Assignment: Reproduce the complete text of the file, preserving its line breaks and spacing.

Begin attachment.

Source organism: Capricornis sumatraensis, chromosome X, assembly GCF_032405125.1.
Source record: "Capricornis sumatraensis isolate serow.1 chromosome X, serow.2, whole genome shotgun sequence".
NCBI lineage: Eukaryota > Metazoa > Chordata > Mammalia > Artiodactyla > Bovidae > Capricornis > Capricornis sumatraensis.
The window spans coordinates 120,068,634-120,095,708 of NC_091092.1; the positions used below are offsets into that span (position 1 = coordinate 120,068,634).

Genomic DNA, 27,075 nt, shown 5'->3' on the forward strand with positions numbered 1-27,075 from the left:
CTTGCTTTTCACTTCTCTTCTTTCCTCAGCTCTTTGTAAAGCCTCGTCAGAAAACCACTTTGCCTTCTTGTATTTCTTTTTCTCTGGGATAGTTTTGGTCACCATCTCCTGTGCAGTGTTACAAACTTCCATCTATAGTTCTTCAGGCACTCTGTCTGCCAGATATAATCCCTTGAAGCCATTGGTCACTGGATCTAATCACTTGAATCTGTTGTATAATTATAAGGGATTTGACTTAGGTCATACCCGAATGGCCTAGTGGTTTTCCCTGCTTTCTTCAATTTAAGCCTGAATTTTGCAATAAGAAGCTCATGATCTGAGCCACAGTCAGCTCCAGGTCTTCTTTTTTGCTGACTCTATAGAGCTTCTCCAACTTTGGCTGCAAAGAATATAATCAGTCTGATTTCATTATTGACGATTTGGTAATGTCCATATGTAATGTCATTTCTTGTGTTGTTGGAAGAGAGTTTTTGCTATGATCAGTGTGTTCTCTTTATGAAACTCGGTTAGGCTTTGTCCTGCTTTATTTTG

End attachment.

Source organism: Capricornis sumatraensis, chromosome X, assembly GCF_032405125.1.
Source record: "Capricornis sumatraensis isolate serow.1 chromosome X, serow.2, whole genome shotgun sequence".
NCBI lineage: Eukaryota > Metazoa > Chordata > Mammalia > Artiodactyla > Bovidae > Capricornis > Capricornis sumatraensis.
The window spans coordinates 120,068,634-120,095,708 of NC_091092.1; the positions used below are offsets into that span (position 1 = coordinate 120,068,634).

Genomic DNA, 27,075 nt, shown 5'->3' on the forward strand with positions numbered 1-27,075 from the left:
CTTGCTTTTCACTTCTCTTCTTTCCTCAGCTCTTTGTAAAGCCTCGTCAGAAAACCACTTTGCCTTCTTGTATTTCTTTTTCTCTGGGATAGTTTTGGTCACCATCTCCTGTGCAGTGTTACAAACTTCCATCTATAGTTCTTCAGGCACTCTGTCTGCCAGATATAATCCCTTGAAGCCATTGGTCACTGGATCTAATCACTTGAATCTGTTGTATAATTATAAGGGATTTGACTTAGGTCATACCCGAATGGCCTAGTGGTTTTCCCTGCTTTCTTCAATTTAAGCCTGAATTTTGCAATAAGAAGCTCATGATCTGAGCCACAGTCAGCTCCAGGTCTTCTTTTTTGCTGACTCTATAGAGCTTCTCCAACTTTGGCTGCAAAGAATATAATCAGTCTGATTTCATTATTGACGATTTGGTAATGTCCATATGTAATGTCATTTCTTGTGTTGTTGGAAGAGAGTTTTTGCTATGATCAGTGTGTTCTCTTTATGAAACTCGGTTAGGCTTTGTCCTGCTTTATTTTG